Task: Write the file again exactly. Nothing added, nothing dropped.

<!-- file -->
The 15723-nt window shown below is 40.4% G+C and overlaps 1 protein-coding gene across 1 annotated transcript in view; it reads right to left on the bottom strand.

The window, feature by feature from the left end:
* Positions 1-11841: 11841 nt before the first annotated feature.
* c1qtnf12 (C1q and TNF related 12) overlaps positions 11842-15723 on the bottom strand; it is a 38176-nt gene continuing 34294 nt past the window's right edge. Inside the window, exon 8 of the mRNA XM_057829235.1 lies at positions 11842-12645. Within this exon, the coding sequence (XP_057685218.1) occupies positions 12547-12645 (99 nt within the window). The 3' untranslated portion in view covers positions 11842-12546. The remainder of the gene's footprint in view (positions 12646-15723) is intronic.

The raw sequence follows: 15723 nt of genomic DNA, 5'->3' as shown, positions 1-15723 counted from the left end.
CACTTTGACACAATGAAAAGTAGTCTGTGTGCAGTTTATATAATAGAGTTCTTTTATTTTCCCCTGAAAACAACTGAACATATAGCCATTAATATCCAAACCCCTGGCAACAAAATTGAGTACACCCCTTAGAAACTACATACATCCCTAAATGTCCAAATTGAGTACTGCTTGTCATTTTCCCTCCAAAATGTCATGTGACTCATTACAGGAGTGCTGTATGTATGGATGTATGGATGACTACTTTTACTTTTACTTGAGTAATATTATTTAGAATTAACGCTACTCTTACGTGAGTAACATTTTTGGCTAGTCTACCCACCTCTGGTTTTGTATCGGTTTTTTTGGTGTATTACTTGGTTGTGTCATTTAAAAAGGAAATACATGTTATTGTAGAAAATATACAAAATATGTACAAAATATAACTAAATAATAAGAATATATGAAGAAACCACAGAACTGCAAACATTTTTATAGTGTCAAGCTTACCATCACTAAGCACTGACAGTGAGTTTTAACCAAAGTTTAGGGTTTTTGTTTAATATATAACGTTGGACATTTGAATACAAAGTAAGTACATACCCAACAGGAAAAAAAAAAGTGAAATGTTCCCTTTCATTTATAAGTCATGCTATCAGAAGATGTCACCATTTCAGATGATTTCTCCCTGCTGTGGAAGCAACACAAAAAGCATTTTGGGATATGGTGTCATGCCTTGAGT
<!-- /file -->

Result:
The 15723-nt window shown below is 40.4% G+C and overlaps 1 protein-coding gene across 1 annotated transcript in view; it reads right to left on the bottom strand.

The window, feature by feature from the left end:
* Positions 1-11841: 11841 nt before the first annotated feature.
* c1qtnf12 (C1q and TNF related 12) overlaps positions 11842-15723 on the bottom strand; it is a 38176-nt gene continuing 34294 nt past the window's right edge. Inside the window, exon 8 of the mRNA XM_057829235.1 lies at positions 11842-12645. Within this exon, the coding sequence (XP_057685218.1) occupies positions 12547-12645 (99 nt within the window). The 3' untranslated portion in view covers positions 11842-12546. The remainder of the gene's footprint in view (positions 12646-15723) is intronic.

The raw sequence follows: 15723 nt of genomic DNA, 5'->3' as shown, positions 1-15723 counted from the left end.
CACTTTGACACAATGAAAAGTAGTCTGTGTGCAGTTTATATAATAGAGTTCTTTTATTTTCCCCTGAAAACAACTGAACATATAGCCATTAATATCCAAACCCCTGGCAACAAAATTGAGTACACCCCTTAGAAACTACATACATCCCTAAATGTCCAAATTGAGTACTGCTTGTCATTTTCCCTCCAAAATGTCATGTGACTCATTACAGGAGTGCTGTATGTATGGATGTATGGATGACTACTTTTACTTTTACTTGAGTAATATTATTTAGAATTAACGCTACTCTTACGTGAGTAACATTTTTGGCTAGTCTACCCACCTCTGGTTTTGTATCGGTTTTTTTGGTGTATTACTTGGTTGTGTCATTTAAAAAGGAAATACATGTTATTGTAGAAAATATACAAAATATGTACAAAATATAACTAAATAATAAGAATATATGAAGAAACCACAGAACTGCAAACATTTTTATAGTGTCAAGCTTACCATCACTAAGCACTGACAGTGAGTTTTAACCAAAGTTTAGGGTTTTTGTTTAATATATAACGTTGGACATTTGAATACAAAGTAAGTACATACCCAACAGGAAAAAAAAAAGTGAAATGTTCCCTTTCATTTATAAGTCATGCTATCAGAAGATGTCACCATTTCAGATGATTTCTCCCTGCTGTGGAAGCAACACAAAAAGCATTTTGGGATATGGTGTCATGCCTTGAGT